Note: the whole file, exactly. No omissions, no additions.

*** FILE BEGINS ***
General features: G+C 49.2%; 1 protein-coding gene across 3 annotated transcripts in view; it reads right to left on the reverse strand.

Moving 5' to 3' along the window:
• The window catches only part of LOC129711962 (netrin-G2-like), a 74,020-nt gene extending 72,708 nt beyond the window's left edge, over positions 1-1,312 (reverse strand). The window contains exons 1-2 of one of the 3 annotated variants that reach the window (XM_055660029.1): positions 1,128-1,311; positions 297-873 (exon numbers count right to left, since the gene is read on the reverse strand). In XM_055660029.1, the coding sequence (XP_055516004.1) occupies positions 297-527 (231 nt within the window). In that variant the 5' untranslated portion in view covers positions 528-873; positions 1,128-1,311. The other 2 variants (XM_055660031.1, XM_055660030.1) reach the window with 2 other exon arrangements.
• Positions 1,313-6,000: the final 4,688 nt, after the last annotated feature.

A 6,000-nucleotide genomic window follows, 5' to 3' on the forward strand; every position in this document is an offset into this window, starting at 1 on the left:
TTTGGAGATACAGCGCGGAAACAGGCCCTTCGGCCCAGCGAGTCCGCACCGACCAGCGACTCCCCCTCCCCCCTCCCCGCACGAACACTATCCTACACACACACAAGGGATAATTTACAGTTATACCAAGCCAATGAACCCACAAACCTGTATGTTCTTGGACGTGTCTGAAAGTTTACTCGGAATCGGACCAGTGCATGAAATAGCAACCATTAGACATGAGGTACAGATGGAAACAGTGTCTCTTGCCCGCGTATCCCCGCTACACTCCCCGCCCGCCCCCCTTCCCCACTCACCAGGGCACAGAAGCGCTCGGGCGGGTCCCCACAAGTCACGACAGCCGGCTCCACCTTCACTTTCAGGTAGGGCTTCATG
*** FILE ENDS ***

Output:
General features: G+C 49.2%; 1 protein-coding gene across 3 annotated transcripts in view; it reads right to left on the reverse strand.

Moving 5' to 3' along the window:
• The window catches only part of LOC129711962 (netrin-G2-like), a 74,020-nt gene extending 72,708 nt beyond the window's left edge, over positions 1-1,312 (reverse strand). The window contains exons 1-2 of one of the 3 annotated variants that reach the window (XM_055660029.1): positions 1,128-1,311; positions 297-873 (exon numbers count right to left, since the gene is read on the reverse strand). In XM_055660029.1, the coding sequence (XP_055516004.1) occupies positions 297-527 (231 nt within the window). In that variant the 5' untranslated portion in view covers positions 528-873; positions 1,128-1,311. The other 2 variants (XM_055660031.1, XM_055660030.1) reach the window with 2 other exon arrangements.
• Positions 1,313-6,000: the final 4,688 nt, after the last annotated feature.

A 6,000-nucleotide genomic window follows, 5' to 3' on the forward strand; every position in this document is an offset into this window, starting at 1 on the left:
TTTGGAGATACAGCGCGGAAACAGGCCCTTCGGCCCAGCGAGTCCGCACCGACCAGCGACTCCCCCTCCCCCCTCCCCGCACGAACACTATCCTACACACACACAAGGGATAATTTACAGTTATACCAAGCCAATGAACCCACAAACCTGTATGTTCTTGGACGTGTCTGAAAGTTTACTCGGAATCGGACCAGTGCATGAAATAGCAACCATTAGACATGAGGTACAGATGGAAACAGTGTCTCTTGCCCGCGTATCCCCGCTACACTCCCCGCCCGCCCCCCTTCCCCACTCACCAGGGCACAGAAGCGCTCGGGCGGGTCCCCACAAGTCACGACAGCCGGCTCCACCTTCACTTTCAGGTAGGGCTTCATG